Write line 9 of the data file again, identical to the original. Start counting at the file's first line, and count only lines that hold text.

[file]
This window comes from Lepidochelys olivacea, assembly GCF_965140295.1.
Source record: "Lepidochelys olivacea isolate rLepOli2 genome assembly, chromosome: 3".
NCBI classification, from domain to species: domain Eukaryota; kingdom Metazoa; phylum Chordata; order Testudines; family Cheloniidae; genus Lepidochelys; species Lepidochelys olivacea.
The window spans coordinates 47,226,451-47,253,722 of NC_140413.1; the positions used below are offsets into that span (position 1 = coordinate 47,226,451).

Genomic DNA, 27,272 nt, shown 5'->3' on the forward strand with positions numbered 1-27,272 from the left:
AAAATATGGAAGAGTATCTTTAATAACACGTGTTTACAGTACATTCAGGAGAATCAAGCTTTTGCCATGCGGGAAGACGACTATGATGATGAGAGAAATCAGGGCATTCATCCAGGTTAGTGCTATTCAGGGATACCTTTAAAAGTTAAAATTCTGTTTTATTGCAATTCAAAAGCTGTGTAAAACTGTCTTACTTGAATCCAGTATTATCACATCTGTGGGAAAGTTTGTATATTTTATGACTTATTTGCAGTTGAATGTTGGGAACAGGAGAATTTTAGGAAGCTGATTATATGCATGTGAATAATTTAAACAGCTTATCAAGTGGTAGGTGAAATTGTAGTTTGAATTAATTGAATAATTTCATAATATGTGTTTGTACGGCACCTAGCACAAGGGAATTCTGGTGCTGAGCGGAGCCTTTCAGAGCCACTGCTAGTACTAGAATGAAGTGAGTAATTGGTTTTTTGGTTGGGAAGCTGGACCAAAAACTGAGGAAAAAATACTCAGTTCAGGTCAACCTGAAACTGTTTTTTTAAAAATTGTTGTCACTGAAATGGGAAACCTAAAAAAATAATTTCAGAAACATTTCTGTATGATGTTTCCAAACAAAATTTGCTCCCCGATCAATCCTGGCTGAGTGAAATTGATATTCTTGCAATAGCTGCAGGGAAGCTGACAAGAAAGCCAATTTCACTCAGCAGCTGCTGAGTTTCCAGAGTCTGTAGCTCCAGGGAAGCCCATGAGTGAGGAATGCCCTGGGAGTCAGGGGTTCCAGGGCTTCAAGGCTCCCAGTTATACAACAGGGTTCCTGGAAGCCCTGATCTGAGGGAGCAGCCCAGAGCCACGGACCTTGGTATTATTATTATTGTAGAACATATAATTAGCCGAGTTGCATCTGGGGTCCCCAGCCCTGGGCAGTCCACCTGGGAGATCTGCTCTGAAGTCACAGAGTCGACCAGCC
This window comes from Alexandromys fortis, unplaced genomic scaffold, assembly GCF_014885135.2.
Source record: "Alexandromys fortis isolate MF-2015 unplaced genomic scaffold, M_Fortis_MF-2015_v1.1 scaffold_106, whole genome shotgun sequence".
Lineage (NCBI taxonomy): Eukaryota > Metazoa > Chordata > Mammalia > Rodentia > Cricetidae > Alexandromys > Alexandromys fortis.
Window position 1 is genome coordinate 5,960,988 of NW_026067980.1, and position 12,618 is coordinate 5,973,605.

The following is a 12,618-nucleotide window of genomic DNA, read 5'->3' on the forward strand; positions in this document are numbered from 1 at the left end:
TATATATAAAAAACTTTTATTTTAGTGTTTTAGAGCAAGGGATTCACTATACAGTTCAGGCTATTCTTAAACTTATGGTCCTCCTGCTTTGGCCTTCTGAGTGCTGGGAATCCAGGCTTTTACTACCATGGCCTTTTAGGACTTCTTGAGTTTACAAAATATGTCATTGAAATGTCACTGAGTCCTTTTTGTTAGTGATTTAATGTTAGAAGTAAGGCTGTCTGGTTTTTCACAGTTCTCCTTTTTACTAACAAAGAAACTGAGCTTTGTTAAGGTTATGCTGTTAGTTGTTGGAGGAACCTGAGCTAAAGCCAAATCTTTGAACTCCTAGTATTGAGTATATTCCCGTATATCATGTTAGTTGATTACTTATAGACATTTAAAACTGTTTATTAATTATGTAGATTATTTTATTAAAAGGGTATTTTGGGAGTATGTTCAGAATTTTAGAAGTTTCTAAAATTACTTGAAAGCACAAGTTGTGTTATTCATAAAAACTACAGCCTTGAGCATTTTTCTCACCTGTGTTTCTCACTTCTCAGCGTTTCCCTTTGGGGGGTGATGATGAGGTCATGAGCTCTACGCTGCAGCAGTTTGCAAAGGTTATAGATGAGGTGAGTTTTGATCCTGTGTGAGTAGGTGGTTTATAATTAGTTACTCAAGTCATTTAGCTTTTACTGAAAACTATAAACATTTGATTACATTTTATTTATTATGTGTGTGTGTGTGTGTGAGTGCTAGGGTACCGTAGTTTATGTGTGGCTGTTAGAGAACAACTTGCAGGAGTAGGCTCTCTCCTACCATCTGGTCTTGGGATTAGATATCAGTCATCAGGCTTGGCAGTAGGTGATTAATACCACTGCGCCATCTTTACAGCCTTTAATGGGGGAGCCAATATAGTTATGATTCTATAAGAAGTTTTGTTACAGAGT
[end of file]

Lineage (NCBI taxonomy): Eukaryota > Metazoa > Chordata > Mammalia > Rodentia > Cricetidae > Alexandromys > Alexandromys fortis.